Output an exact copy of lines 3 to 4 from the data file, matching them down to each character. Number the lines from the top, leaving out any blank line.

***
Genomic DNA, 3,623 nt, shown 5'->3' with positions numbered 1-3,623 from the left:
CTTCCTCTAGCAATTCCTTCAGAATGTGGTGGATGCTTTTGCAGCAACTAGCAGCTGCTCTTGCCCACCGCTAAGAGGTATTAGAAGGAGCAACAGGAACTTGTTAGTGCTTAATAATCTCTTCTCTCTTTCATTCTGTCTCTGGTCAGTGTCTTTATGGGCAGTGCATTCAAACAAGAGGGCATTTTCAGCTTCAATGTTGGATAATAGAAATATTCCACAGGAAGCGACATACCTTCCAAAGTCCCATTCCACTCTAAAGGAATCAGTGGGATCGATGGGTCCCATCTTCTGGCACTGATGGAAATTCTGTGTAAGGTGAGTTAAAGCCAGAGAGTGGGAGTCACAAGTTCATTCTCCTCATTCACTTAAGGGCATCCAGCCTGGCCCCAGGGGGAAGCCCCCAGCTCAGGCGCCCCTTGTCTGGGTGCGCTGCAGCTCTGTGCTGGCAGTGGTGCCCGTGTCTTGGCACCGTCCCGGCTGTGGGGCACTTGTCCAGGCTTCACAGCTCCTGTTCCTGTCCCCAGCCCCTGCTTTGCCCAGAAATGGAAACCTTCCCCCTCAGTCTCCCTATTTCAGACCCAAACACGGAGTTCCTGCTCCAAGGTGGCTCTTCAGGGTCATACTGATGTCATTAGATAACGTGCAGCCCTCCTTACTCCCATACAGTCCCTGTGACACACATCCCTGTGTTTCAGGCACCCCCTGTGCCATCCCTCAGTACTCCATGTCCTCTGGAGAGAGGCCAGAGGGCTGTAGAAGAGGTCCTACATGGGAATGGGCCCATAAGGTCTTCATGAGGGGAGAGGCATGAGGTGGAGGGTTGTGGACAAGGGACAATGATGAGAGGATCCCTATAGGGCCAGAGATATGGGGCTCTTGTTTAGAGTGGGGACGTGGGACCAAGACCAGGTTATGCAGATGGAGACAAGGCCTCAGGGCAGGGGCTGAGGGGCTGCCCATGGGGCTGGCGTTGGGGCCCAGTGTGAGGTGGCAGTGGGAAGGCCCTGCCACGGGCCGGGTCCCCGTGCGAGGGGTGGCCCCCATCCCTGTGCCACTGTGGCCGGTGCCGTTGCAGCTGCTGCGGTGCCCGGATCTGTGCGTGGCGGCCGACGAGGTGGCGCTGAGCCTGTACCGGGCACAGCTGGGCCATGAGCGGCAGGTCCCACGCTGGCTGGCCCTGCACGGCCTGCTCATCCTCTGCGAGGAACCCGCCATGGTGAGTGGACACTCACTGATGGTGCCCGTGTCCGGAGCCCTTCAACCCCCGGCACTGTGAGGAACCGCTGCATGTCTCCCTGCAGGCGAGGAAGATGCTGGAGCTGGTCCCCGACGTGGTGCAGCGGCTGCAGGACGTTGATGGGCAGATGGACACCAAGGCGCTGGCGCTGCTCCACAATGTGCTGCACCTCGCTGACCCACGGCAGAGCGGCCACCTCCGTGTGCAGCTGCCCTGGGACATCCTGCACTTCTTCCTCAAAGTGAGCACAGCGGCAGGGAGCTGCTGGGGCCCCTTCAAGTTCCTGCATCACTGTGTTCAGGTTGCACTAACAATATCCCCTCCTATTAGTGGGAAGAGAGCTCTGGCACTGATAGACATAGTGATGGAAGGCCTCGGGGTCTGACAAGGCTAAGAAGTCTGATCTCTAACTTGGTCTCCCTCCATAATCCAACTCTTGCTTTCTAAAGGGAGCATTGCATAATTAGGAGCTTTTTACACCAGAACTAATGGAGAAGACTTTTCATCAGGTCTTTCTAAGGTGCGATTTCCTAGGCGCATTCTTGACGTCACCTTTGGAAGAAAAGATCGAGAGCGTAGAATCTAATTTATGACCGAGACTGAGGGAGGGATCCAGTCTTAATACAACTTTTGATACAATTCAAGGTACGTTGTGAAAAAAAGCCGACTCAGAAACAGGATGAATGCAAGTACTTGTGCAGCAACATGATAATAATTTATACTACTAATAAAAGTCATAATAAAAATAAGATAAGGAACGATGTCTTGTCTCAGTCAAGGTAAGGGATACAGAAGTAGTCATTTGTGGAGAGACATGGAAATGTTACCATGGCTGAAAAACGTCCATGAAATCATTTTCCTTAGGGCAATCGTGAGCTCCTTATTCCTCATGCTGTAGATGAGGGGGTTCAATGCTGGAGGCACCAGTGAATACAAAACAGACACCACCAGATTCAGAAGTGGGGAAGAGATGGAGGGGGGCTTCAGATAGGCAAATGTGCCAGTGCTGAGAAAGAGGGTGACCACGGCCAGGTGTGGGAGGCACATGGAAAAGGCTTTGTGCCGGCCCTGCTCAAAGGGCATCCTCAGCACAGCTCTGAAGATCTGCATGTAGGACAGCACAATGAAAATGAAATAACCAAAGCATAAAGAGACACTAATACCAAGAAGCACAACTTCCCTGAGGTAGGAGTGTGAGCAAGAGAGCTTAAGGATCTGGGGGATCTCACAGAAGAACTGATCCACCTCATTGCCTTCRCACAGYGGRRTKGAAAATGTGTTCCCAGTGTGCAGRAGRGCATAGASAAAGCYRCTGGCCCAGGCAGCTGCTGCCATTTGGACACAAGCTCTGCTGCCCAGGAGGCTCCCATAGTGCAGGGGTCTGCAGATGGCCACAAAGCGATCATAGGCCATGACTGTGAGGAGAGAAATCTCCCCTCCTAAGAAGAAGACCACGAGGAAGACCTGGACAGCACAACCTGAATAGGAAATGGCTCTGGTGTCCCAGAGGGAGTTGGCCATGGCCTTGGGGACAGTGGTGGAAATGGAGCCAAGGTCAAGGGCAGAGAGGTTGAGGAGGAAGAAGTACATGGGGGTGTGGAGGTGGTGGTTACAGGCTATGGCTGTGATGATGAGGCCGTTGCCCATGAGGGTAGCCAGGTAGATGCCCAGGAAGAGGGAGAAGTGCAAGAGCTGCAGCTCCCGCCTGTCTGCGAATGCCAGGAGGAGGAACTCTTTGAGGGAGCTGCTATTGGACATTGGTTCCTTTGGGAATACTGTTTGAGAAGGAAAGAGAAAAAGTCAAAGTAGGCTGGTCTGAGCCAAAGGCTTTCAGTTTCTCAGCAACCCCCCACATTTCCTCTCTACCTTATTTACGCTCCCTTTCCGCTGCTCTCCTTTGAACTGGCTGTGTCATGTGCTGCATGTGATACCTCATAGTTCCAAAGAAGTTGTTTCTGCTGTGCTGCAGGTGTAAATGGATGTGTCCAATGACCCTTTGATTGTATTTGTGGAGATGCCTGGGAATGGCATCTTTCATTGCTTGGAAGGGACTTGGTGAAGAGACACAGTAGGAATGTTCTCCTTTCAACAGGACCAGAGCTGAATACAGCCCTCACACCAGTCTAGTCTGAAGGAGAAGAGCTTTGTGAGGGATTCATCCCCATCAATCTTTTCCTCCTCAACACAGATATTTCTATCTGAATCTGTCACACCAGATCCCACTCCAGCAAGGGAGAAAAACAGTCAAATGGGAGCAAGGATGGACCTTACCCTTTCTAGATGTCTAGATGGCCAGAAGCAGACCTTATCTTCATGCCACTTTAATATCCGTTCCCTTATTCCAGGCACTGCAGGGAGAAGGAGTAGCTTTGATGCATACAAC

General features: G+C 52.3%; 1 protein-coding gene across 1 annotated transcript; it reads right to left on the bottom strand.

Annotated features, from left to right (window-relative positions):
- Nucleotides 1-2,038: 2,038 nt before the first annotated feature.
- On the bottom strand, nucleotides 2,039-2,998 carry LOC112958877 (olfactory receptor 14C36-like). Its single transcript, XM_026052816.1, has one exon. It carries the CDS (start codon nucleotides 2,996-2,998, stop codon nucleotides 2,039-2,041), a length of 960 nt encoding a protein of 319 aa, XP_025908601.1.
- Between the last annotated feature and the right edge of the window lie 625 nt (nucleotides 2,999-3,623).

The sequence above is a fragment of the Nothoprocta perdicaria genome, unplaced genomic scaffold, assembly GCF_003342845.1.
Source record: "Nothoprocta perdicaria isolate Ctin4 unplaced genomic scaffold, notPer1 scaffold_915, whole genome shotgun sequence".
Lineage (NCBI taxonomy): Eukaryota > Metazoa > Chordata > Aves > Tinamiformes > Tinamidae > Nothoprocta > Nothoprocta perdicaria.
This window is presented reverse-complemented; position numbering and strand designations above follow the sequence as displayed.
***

General features: G+C 52.3%; 1 protein-coding gene across 1 annotated transcript; it reads right to left on the bottom strand.

Annotated features, from left to right (window-relative positions):